Su and his neighbors are ethnic Manchurians who survive by cultivating subsistence crops and raising horses, goats and pigs. But this year violent sandstorms dumped entire dunes into the once-fertile Fengning county valley. Now most of the grass is gone and the Chaobai River stands dry. Besieged villagers say they have no idea where the sand came from. The scary bit? Su's almost-buried house is nowhere near the heart of China's rapidly encroaching deserts. It is just 160 km north of Beijing. Suddenly, rural Langtougou has become a barren outpost on the front line of a national battlefield.

Premier Zhu Rongji raised the war cry in this very village in May, after the worst sandstorms in memory buffeted Beijing. Zhu stood on Su's roof, pledging urgent measures to combat the encroaching sand. Then the premier left with his entourage, a huge government caravan, on 1,000-kilometer safari across China's desert hotspots. The next month newspapers ran daily stories about desertification as armies of tree-planters were mobilized. The 5th Plenum of the Communist Party Central Committee, starting Oct. 9, has put the issue near the top of its agenda. Zhu has called it "an alarm for the entire nation."


www.gluckman.com...


I'v discussed this story many times in ATS chat. I currently still believe that nature is the biggest threat to China as well as the rest of the world. More so than Nuclear Warfare. Geologist has found no way to stop this mysterious desertification of China which is expected to reach Bejing in only a couple of years.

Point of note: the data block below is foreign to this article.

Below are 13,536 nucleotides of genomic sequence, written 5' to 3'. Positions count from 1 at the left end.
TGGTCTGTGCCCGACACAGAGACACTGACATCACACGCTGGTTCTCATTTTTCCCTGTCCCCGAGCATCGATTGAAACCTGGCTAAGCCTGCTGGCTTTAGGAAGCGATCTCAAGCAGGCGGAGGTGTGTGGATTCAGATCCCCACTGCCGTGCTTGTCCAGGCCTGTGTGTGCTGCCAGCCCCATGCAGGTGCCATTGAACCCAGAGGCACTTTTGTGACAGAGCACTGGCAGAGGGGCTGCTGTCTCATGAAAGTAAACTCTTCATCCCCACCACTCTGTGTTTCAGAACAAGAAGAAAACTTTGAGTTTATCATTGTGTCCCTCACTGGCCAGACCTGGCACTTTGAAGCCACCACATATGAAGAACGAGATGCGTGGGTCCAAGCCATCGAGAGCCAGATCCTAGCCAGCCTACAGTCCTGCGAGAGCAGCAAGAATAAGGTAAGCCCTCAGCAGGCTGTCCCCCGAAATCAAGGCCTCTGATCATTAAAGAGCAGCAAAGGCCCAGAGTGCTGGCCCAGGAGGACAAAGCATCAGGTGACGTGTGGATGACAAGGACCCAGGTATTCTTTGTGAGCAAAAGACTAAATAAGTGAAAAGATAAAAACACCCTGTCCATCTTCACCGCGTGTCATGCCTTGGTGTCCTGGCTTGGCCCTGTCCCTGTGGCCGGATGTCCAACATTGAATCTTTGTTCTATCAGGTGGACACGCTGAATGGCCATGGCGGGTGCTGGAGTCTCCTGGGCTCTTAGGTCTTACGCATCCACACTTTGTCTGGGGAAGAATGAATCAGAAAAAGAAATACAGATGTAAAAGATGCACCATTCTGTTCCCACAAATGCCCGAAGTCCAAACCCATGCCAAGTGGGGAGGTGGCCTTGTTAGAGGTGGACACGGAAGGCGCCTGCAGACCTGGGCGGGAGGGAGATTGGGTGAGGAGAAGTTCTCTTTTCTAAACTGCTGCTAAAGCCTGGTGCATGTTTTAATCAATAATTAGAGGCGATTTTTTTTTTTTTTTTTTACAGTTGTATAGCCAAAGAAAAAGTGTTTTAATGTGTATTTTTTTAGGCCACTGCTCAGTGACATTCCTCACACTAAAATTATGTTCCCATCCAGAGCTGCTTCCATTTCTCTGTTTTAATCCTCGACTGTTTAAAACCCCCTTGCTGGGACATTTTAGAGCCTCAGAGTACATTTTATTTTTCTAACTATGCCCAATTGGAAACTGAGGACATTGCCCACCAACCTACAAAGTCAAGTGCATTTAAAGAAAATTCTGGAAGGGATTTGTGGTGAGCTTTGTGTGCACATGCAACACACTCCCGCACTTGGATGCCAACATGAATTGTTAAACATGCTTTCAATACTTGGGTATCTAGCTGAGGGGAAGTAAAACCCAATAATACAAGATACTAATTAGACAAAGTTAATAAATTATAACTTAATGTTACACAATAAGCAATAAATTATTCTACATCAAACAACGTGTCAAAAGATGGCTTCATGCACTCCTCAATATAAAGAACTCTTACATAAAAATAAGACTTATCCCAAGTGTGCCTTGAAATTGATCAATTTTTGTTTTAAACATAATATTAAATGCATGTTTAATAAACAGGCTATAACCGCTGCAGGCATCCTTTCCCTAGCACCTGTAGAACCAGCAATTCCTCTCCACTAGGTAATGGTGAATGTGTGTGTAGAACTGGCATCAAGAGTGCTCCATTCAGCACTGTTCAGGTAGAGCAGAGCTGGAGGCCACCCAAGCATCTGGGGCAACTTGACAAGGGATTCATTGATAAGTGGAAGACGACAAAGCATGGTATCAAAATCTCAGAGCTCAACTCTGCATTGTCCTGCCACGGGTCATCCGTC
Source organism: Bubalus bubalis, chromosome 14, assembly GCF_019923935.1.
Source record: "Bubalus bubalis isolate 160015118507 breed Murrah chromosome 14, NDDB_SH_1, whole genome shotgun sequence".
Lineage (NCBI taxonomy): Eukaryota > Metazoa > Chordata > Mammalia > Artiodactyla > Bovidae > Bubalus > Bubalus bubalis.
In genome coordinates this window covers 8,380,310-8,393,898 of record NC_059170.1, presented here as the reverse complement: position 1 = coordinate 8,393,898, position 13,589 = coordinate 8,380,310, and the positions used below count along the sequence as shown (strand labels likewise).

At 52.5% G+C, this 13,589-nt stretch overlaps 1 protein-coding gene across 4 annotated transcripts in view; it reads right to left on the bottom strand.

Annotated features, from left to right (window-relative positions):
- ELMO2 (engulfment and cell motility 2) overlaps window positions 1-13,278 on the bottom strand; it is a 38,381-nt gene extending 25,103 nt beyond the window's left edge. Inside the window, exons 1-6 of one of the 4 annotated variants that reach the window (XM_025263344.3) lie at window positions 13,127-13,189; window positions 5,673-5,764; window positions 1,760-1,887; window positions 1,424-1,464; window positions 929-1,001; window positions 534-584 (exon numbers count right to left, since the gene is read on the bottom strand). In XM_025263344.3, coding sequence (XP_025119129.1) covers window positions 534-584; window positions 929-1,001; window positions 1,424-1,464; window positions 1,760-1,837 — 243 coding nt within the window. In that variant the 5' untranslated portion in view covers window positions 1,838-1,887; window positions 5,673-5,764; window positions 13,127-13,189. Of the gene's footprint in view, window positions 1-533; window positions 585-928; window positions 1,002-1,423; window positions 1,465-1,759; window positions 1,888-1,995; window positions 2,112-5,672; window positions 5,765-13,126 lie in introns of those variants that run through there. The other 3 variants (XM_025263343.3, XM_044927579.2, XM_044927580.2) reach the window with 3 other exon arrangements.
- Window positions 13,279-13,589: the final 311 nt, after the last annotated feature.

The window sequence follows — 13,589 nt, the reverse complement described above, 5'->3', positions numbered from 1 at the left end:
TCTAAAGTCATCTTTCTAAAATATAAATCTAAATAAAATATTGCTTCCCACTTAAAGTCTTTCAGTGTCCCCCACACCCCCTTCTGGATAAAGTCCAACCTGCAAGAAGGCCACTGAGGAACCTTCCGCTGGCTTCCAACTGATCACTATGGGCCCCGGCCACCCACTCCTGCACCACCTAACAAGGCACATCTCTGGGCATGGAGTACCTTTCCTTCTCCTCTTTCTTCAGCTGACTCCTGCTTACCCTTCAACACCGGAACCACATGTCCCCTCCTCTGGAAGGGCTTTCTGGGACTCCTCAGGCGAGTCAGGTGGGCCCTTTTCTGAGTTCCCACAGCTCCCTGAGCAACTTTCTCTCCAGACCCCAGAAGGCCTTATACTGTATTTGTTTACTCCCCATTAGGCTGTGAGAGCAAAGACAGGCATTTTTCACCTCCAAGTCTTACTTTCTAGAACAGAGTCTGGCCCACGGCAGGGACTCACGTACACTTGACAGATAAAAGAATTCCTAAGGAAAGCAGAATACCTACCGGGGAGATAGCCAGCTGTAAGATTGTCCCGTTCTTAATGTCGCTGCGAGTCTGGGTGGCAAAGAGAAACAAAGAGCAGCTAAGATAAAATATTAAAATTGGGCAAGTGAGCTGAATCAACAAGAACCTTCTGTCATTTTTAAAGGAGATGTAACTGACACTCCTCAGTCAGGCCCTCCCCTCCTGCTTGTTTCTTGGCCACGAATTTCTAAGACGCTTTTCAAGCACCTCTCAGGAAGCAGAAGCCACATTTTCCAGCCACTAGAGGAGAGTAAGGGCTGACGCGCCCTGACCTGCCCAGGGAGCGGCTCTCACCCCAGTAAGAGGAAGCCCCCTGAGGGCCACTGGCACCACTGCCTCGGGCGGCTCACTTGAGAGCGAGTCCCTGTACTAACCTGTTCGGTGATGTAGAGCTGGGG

Debating over mundane political issues is senseless. People take natures stablity for granted and don't realize that the earth has no responbility to sustain us.

This is the most slept on issue this year.


[edit on 5/22/2005 by Simulacra]



posted on May, 22 2005 @ 02:09 PM
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Great work Simulacra, and great pics.


This is a serious issue. No doubt about it. And even though the spin says the US is just fine, the fact is that we've sucked dry most of our fresh water sources from the Great Plains/Ogallalah aquifer to whatever else was handy.

I've seen some interesting history about desertification destroying empires - any links by any chance?



posted on May, 22 2005 @ 08:14 PM
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Here's one
This is interesting because people talk so much about Global Warming and miss out on things like this.



posted on May, 22 2005 @ 08:48 PM
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Yes I must say this is somthing to look into Simulacra


Seems you have done your home work!